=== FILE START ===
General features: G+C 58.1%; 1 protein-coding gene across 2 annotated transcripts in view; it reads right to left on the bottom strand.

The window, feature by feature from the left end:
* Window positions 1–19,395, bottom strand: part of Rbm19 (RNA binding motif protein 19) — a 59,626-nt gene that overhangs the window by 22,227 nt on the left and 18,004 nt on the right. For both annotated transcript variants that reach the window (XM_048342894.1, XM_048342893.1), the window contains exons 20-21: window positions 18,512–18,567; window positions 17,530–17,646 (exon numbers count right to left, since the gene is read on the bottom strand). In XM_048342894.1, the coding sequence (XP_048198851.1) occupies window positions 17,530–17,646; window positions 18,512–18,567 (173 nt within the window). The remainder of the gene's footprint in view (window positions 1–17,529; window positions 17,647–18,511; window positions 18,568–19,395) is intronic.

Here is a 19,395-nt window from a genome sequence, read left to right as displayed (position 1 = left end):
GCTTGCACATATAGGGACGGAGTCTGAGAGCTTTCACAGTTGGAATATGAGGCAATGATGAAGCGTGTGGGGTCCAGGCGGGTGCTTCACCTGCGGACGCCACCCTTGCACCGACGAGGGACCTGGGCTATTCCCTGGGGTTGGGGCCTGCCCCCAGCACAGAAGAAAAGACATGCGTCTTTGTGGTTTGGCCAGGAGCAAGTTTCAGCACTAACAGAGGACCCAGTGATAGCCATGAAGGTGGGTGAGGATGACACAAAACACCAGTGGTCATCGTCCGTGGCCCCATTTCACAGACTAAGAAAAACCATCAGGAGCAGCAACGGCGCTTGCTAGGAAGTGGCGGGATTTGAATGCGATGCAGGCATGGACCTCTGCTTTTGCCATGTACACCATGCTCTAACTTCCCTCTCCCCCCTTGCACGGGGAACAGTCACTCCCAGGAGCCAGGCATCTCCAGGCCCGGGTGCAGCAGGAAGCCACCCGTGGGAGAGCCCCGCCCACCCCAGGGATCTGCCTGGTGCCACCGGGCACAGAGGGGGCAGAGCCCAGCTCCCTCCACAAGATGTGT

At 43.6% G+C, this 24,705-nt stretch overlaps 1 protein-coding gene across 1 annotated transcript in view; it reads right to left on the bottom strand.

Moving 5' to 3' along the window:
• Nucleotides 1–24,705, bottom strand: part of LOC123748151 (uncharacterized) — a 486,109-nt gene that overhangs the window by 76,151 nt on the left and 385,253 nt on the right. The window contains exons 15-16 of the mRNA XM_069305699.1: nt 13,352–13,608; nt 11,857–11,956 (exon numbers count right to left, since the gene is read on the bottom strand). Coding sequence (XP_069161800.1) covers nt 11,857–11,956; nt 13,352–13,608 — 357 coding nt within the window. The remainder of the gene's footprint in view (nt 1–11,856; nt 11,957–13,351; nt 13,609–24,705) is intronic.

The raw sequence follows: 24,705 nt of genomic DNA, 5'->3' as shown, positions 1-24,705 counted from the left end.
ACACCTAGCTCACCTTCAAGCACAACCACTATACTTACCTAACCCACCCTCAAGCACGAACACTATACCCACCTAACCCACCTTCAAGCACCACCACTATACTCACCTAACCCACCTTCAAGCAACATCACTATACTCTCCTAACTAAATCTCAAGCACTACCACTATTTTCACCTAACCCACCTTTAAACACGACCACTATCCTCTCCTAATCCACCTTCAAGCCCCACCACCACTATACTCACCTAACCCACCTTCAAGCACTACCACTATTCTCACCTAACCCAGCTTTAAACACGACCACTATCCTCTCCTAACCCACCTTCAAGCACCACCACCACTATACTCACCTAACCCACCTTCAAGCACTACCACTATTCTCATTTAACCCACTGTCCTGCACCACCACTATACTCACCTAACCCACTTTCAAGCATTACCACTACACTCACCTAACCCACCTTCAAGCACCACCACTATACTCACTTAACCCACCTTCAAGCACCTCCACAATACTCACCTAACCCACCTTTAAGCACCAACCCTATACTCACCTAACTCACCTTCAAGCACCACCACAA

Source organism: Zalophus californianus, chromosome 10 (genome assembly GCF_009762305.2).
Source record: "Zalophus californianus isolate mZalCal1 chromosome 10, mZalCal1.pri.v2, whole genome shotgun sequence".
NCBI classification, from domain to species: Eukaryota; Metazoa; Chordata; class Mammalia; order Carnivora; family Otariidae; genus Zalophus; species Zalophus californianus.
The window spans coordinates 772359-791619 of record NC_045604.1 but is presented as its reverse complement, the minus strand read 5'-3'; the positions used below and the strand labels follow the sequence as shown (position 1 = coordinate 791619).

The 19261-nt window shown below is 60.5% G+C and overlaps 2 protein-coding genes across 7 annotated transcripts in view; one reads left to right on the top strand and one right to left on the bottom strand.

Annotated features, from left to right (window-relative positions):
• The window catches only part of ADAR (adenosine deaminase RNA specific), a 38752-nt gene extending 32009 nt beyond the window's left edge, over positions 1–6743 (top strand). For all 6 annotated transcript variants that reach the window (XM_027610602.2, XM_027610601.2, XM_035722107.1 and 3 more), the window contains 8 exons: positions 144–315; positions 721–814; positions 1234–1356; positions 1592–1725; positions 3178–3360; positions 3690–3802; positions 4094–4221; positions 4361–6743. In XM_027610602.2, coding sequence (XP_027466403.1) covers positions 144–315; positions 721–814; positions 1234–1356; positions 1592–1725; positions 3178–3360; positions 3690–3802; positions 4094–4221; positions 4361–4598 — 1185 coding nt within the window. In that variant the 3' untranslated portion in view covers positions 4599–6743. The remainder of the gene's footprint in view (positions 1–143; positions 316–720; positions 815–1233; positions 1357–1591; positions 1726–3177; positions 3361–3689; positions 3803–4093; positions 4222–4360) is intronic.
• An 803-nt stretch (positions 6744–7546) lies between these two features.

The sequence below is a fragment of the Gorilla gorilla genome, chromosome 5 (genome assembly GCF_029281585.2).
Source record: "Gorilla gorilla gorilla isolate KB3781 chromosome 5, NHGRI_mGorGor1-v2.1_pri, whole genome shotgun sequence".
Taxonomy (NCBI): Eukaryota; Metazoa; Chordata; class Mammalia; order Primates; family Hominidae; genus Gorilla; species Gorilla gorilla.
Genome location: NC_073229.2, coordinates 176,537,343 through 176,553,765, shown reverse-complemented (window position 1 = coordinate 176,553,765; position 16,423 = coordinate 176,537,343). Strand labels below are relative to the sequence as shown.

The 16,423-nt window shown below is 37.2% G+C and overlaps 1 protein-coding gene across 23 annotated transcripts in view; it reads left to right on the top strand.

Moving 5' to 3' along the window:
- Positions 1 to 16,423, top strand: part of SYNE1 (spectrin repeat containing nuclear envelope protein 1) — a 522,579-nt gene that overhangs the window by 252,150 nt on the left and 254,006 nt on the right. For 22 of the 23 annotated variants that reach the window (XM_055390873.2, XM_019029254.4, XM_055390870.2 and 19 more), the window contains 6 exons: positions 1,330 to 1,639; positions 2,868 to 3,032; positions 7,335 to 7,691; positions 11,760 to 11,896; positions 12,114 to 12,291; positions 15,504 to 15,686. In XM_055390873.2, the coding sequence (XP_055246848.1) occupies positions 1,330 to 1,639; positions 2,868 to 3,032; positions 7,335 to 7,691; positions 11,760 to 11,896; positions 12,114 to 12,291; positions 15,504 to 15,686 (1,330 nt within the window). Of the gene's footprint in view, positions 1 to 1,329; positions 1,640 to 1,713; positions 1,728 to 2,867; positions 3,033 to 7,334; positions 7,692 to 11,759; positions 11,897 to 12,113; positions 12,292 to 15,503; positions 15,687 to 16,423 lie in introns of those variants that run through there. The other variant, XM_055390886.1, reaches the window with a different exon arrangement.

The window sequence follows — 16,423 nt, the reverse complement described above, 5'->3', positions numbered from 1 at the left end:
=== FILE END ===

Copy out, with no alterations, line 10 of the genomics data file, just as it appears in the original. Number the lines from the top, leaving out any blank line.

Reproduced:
ACACCTAGCTCACCTTCAAGCACAACCACTATACTTACCTAACCCACCCTCAAGCACGAACACTATACCCACCTAACCCACCTTCAAGCACCACCACTATACTCACCTAACCCACCTTCAAGCAACATCACTATACTCTCCTAACTAAATCTCAAGCACTACCACTATTTTCACCTAACCCACCTTTAAACACGACCACTATCCTCTCCTAATCCACCTTCAAGCCCCACCACCACTATACTCACCTAACCCACCTTCAAGCACTACCACTATTCTCACCTAACCCAGCTTTAAACACGACCACTATCCTCTCCTAACCCACCTTCAAGCACCACCACCACTATACTCACCTAACCCACCTTCAAGCACTACCACTATTCTCATTTAACCCACTGTCCTGCACCACCACTATACTCACCTAACCCACTTTCAAGCATTACCACTACACTCACCTAACCCACCTTCAAGCACCACCACTATACTCACTTAACCCACCTTCAAGCACCTCCACAATACTCACCTAACCCACCTTTAAGCACCAACCCTATACTCACCTAACTCACCTTCAAGCACCACCACAA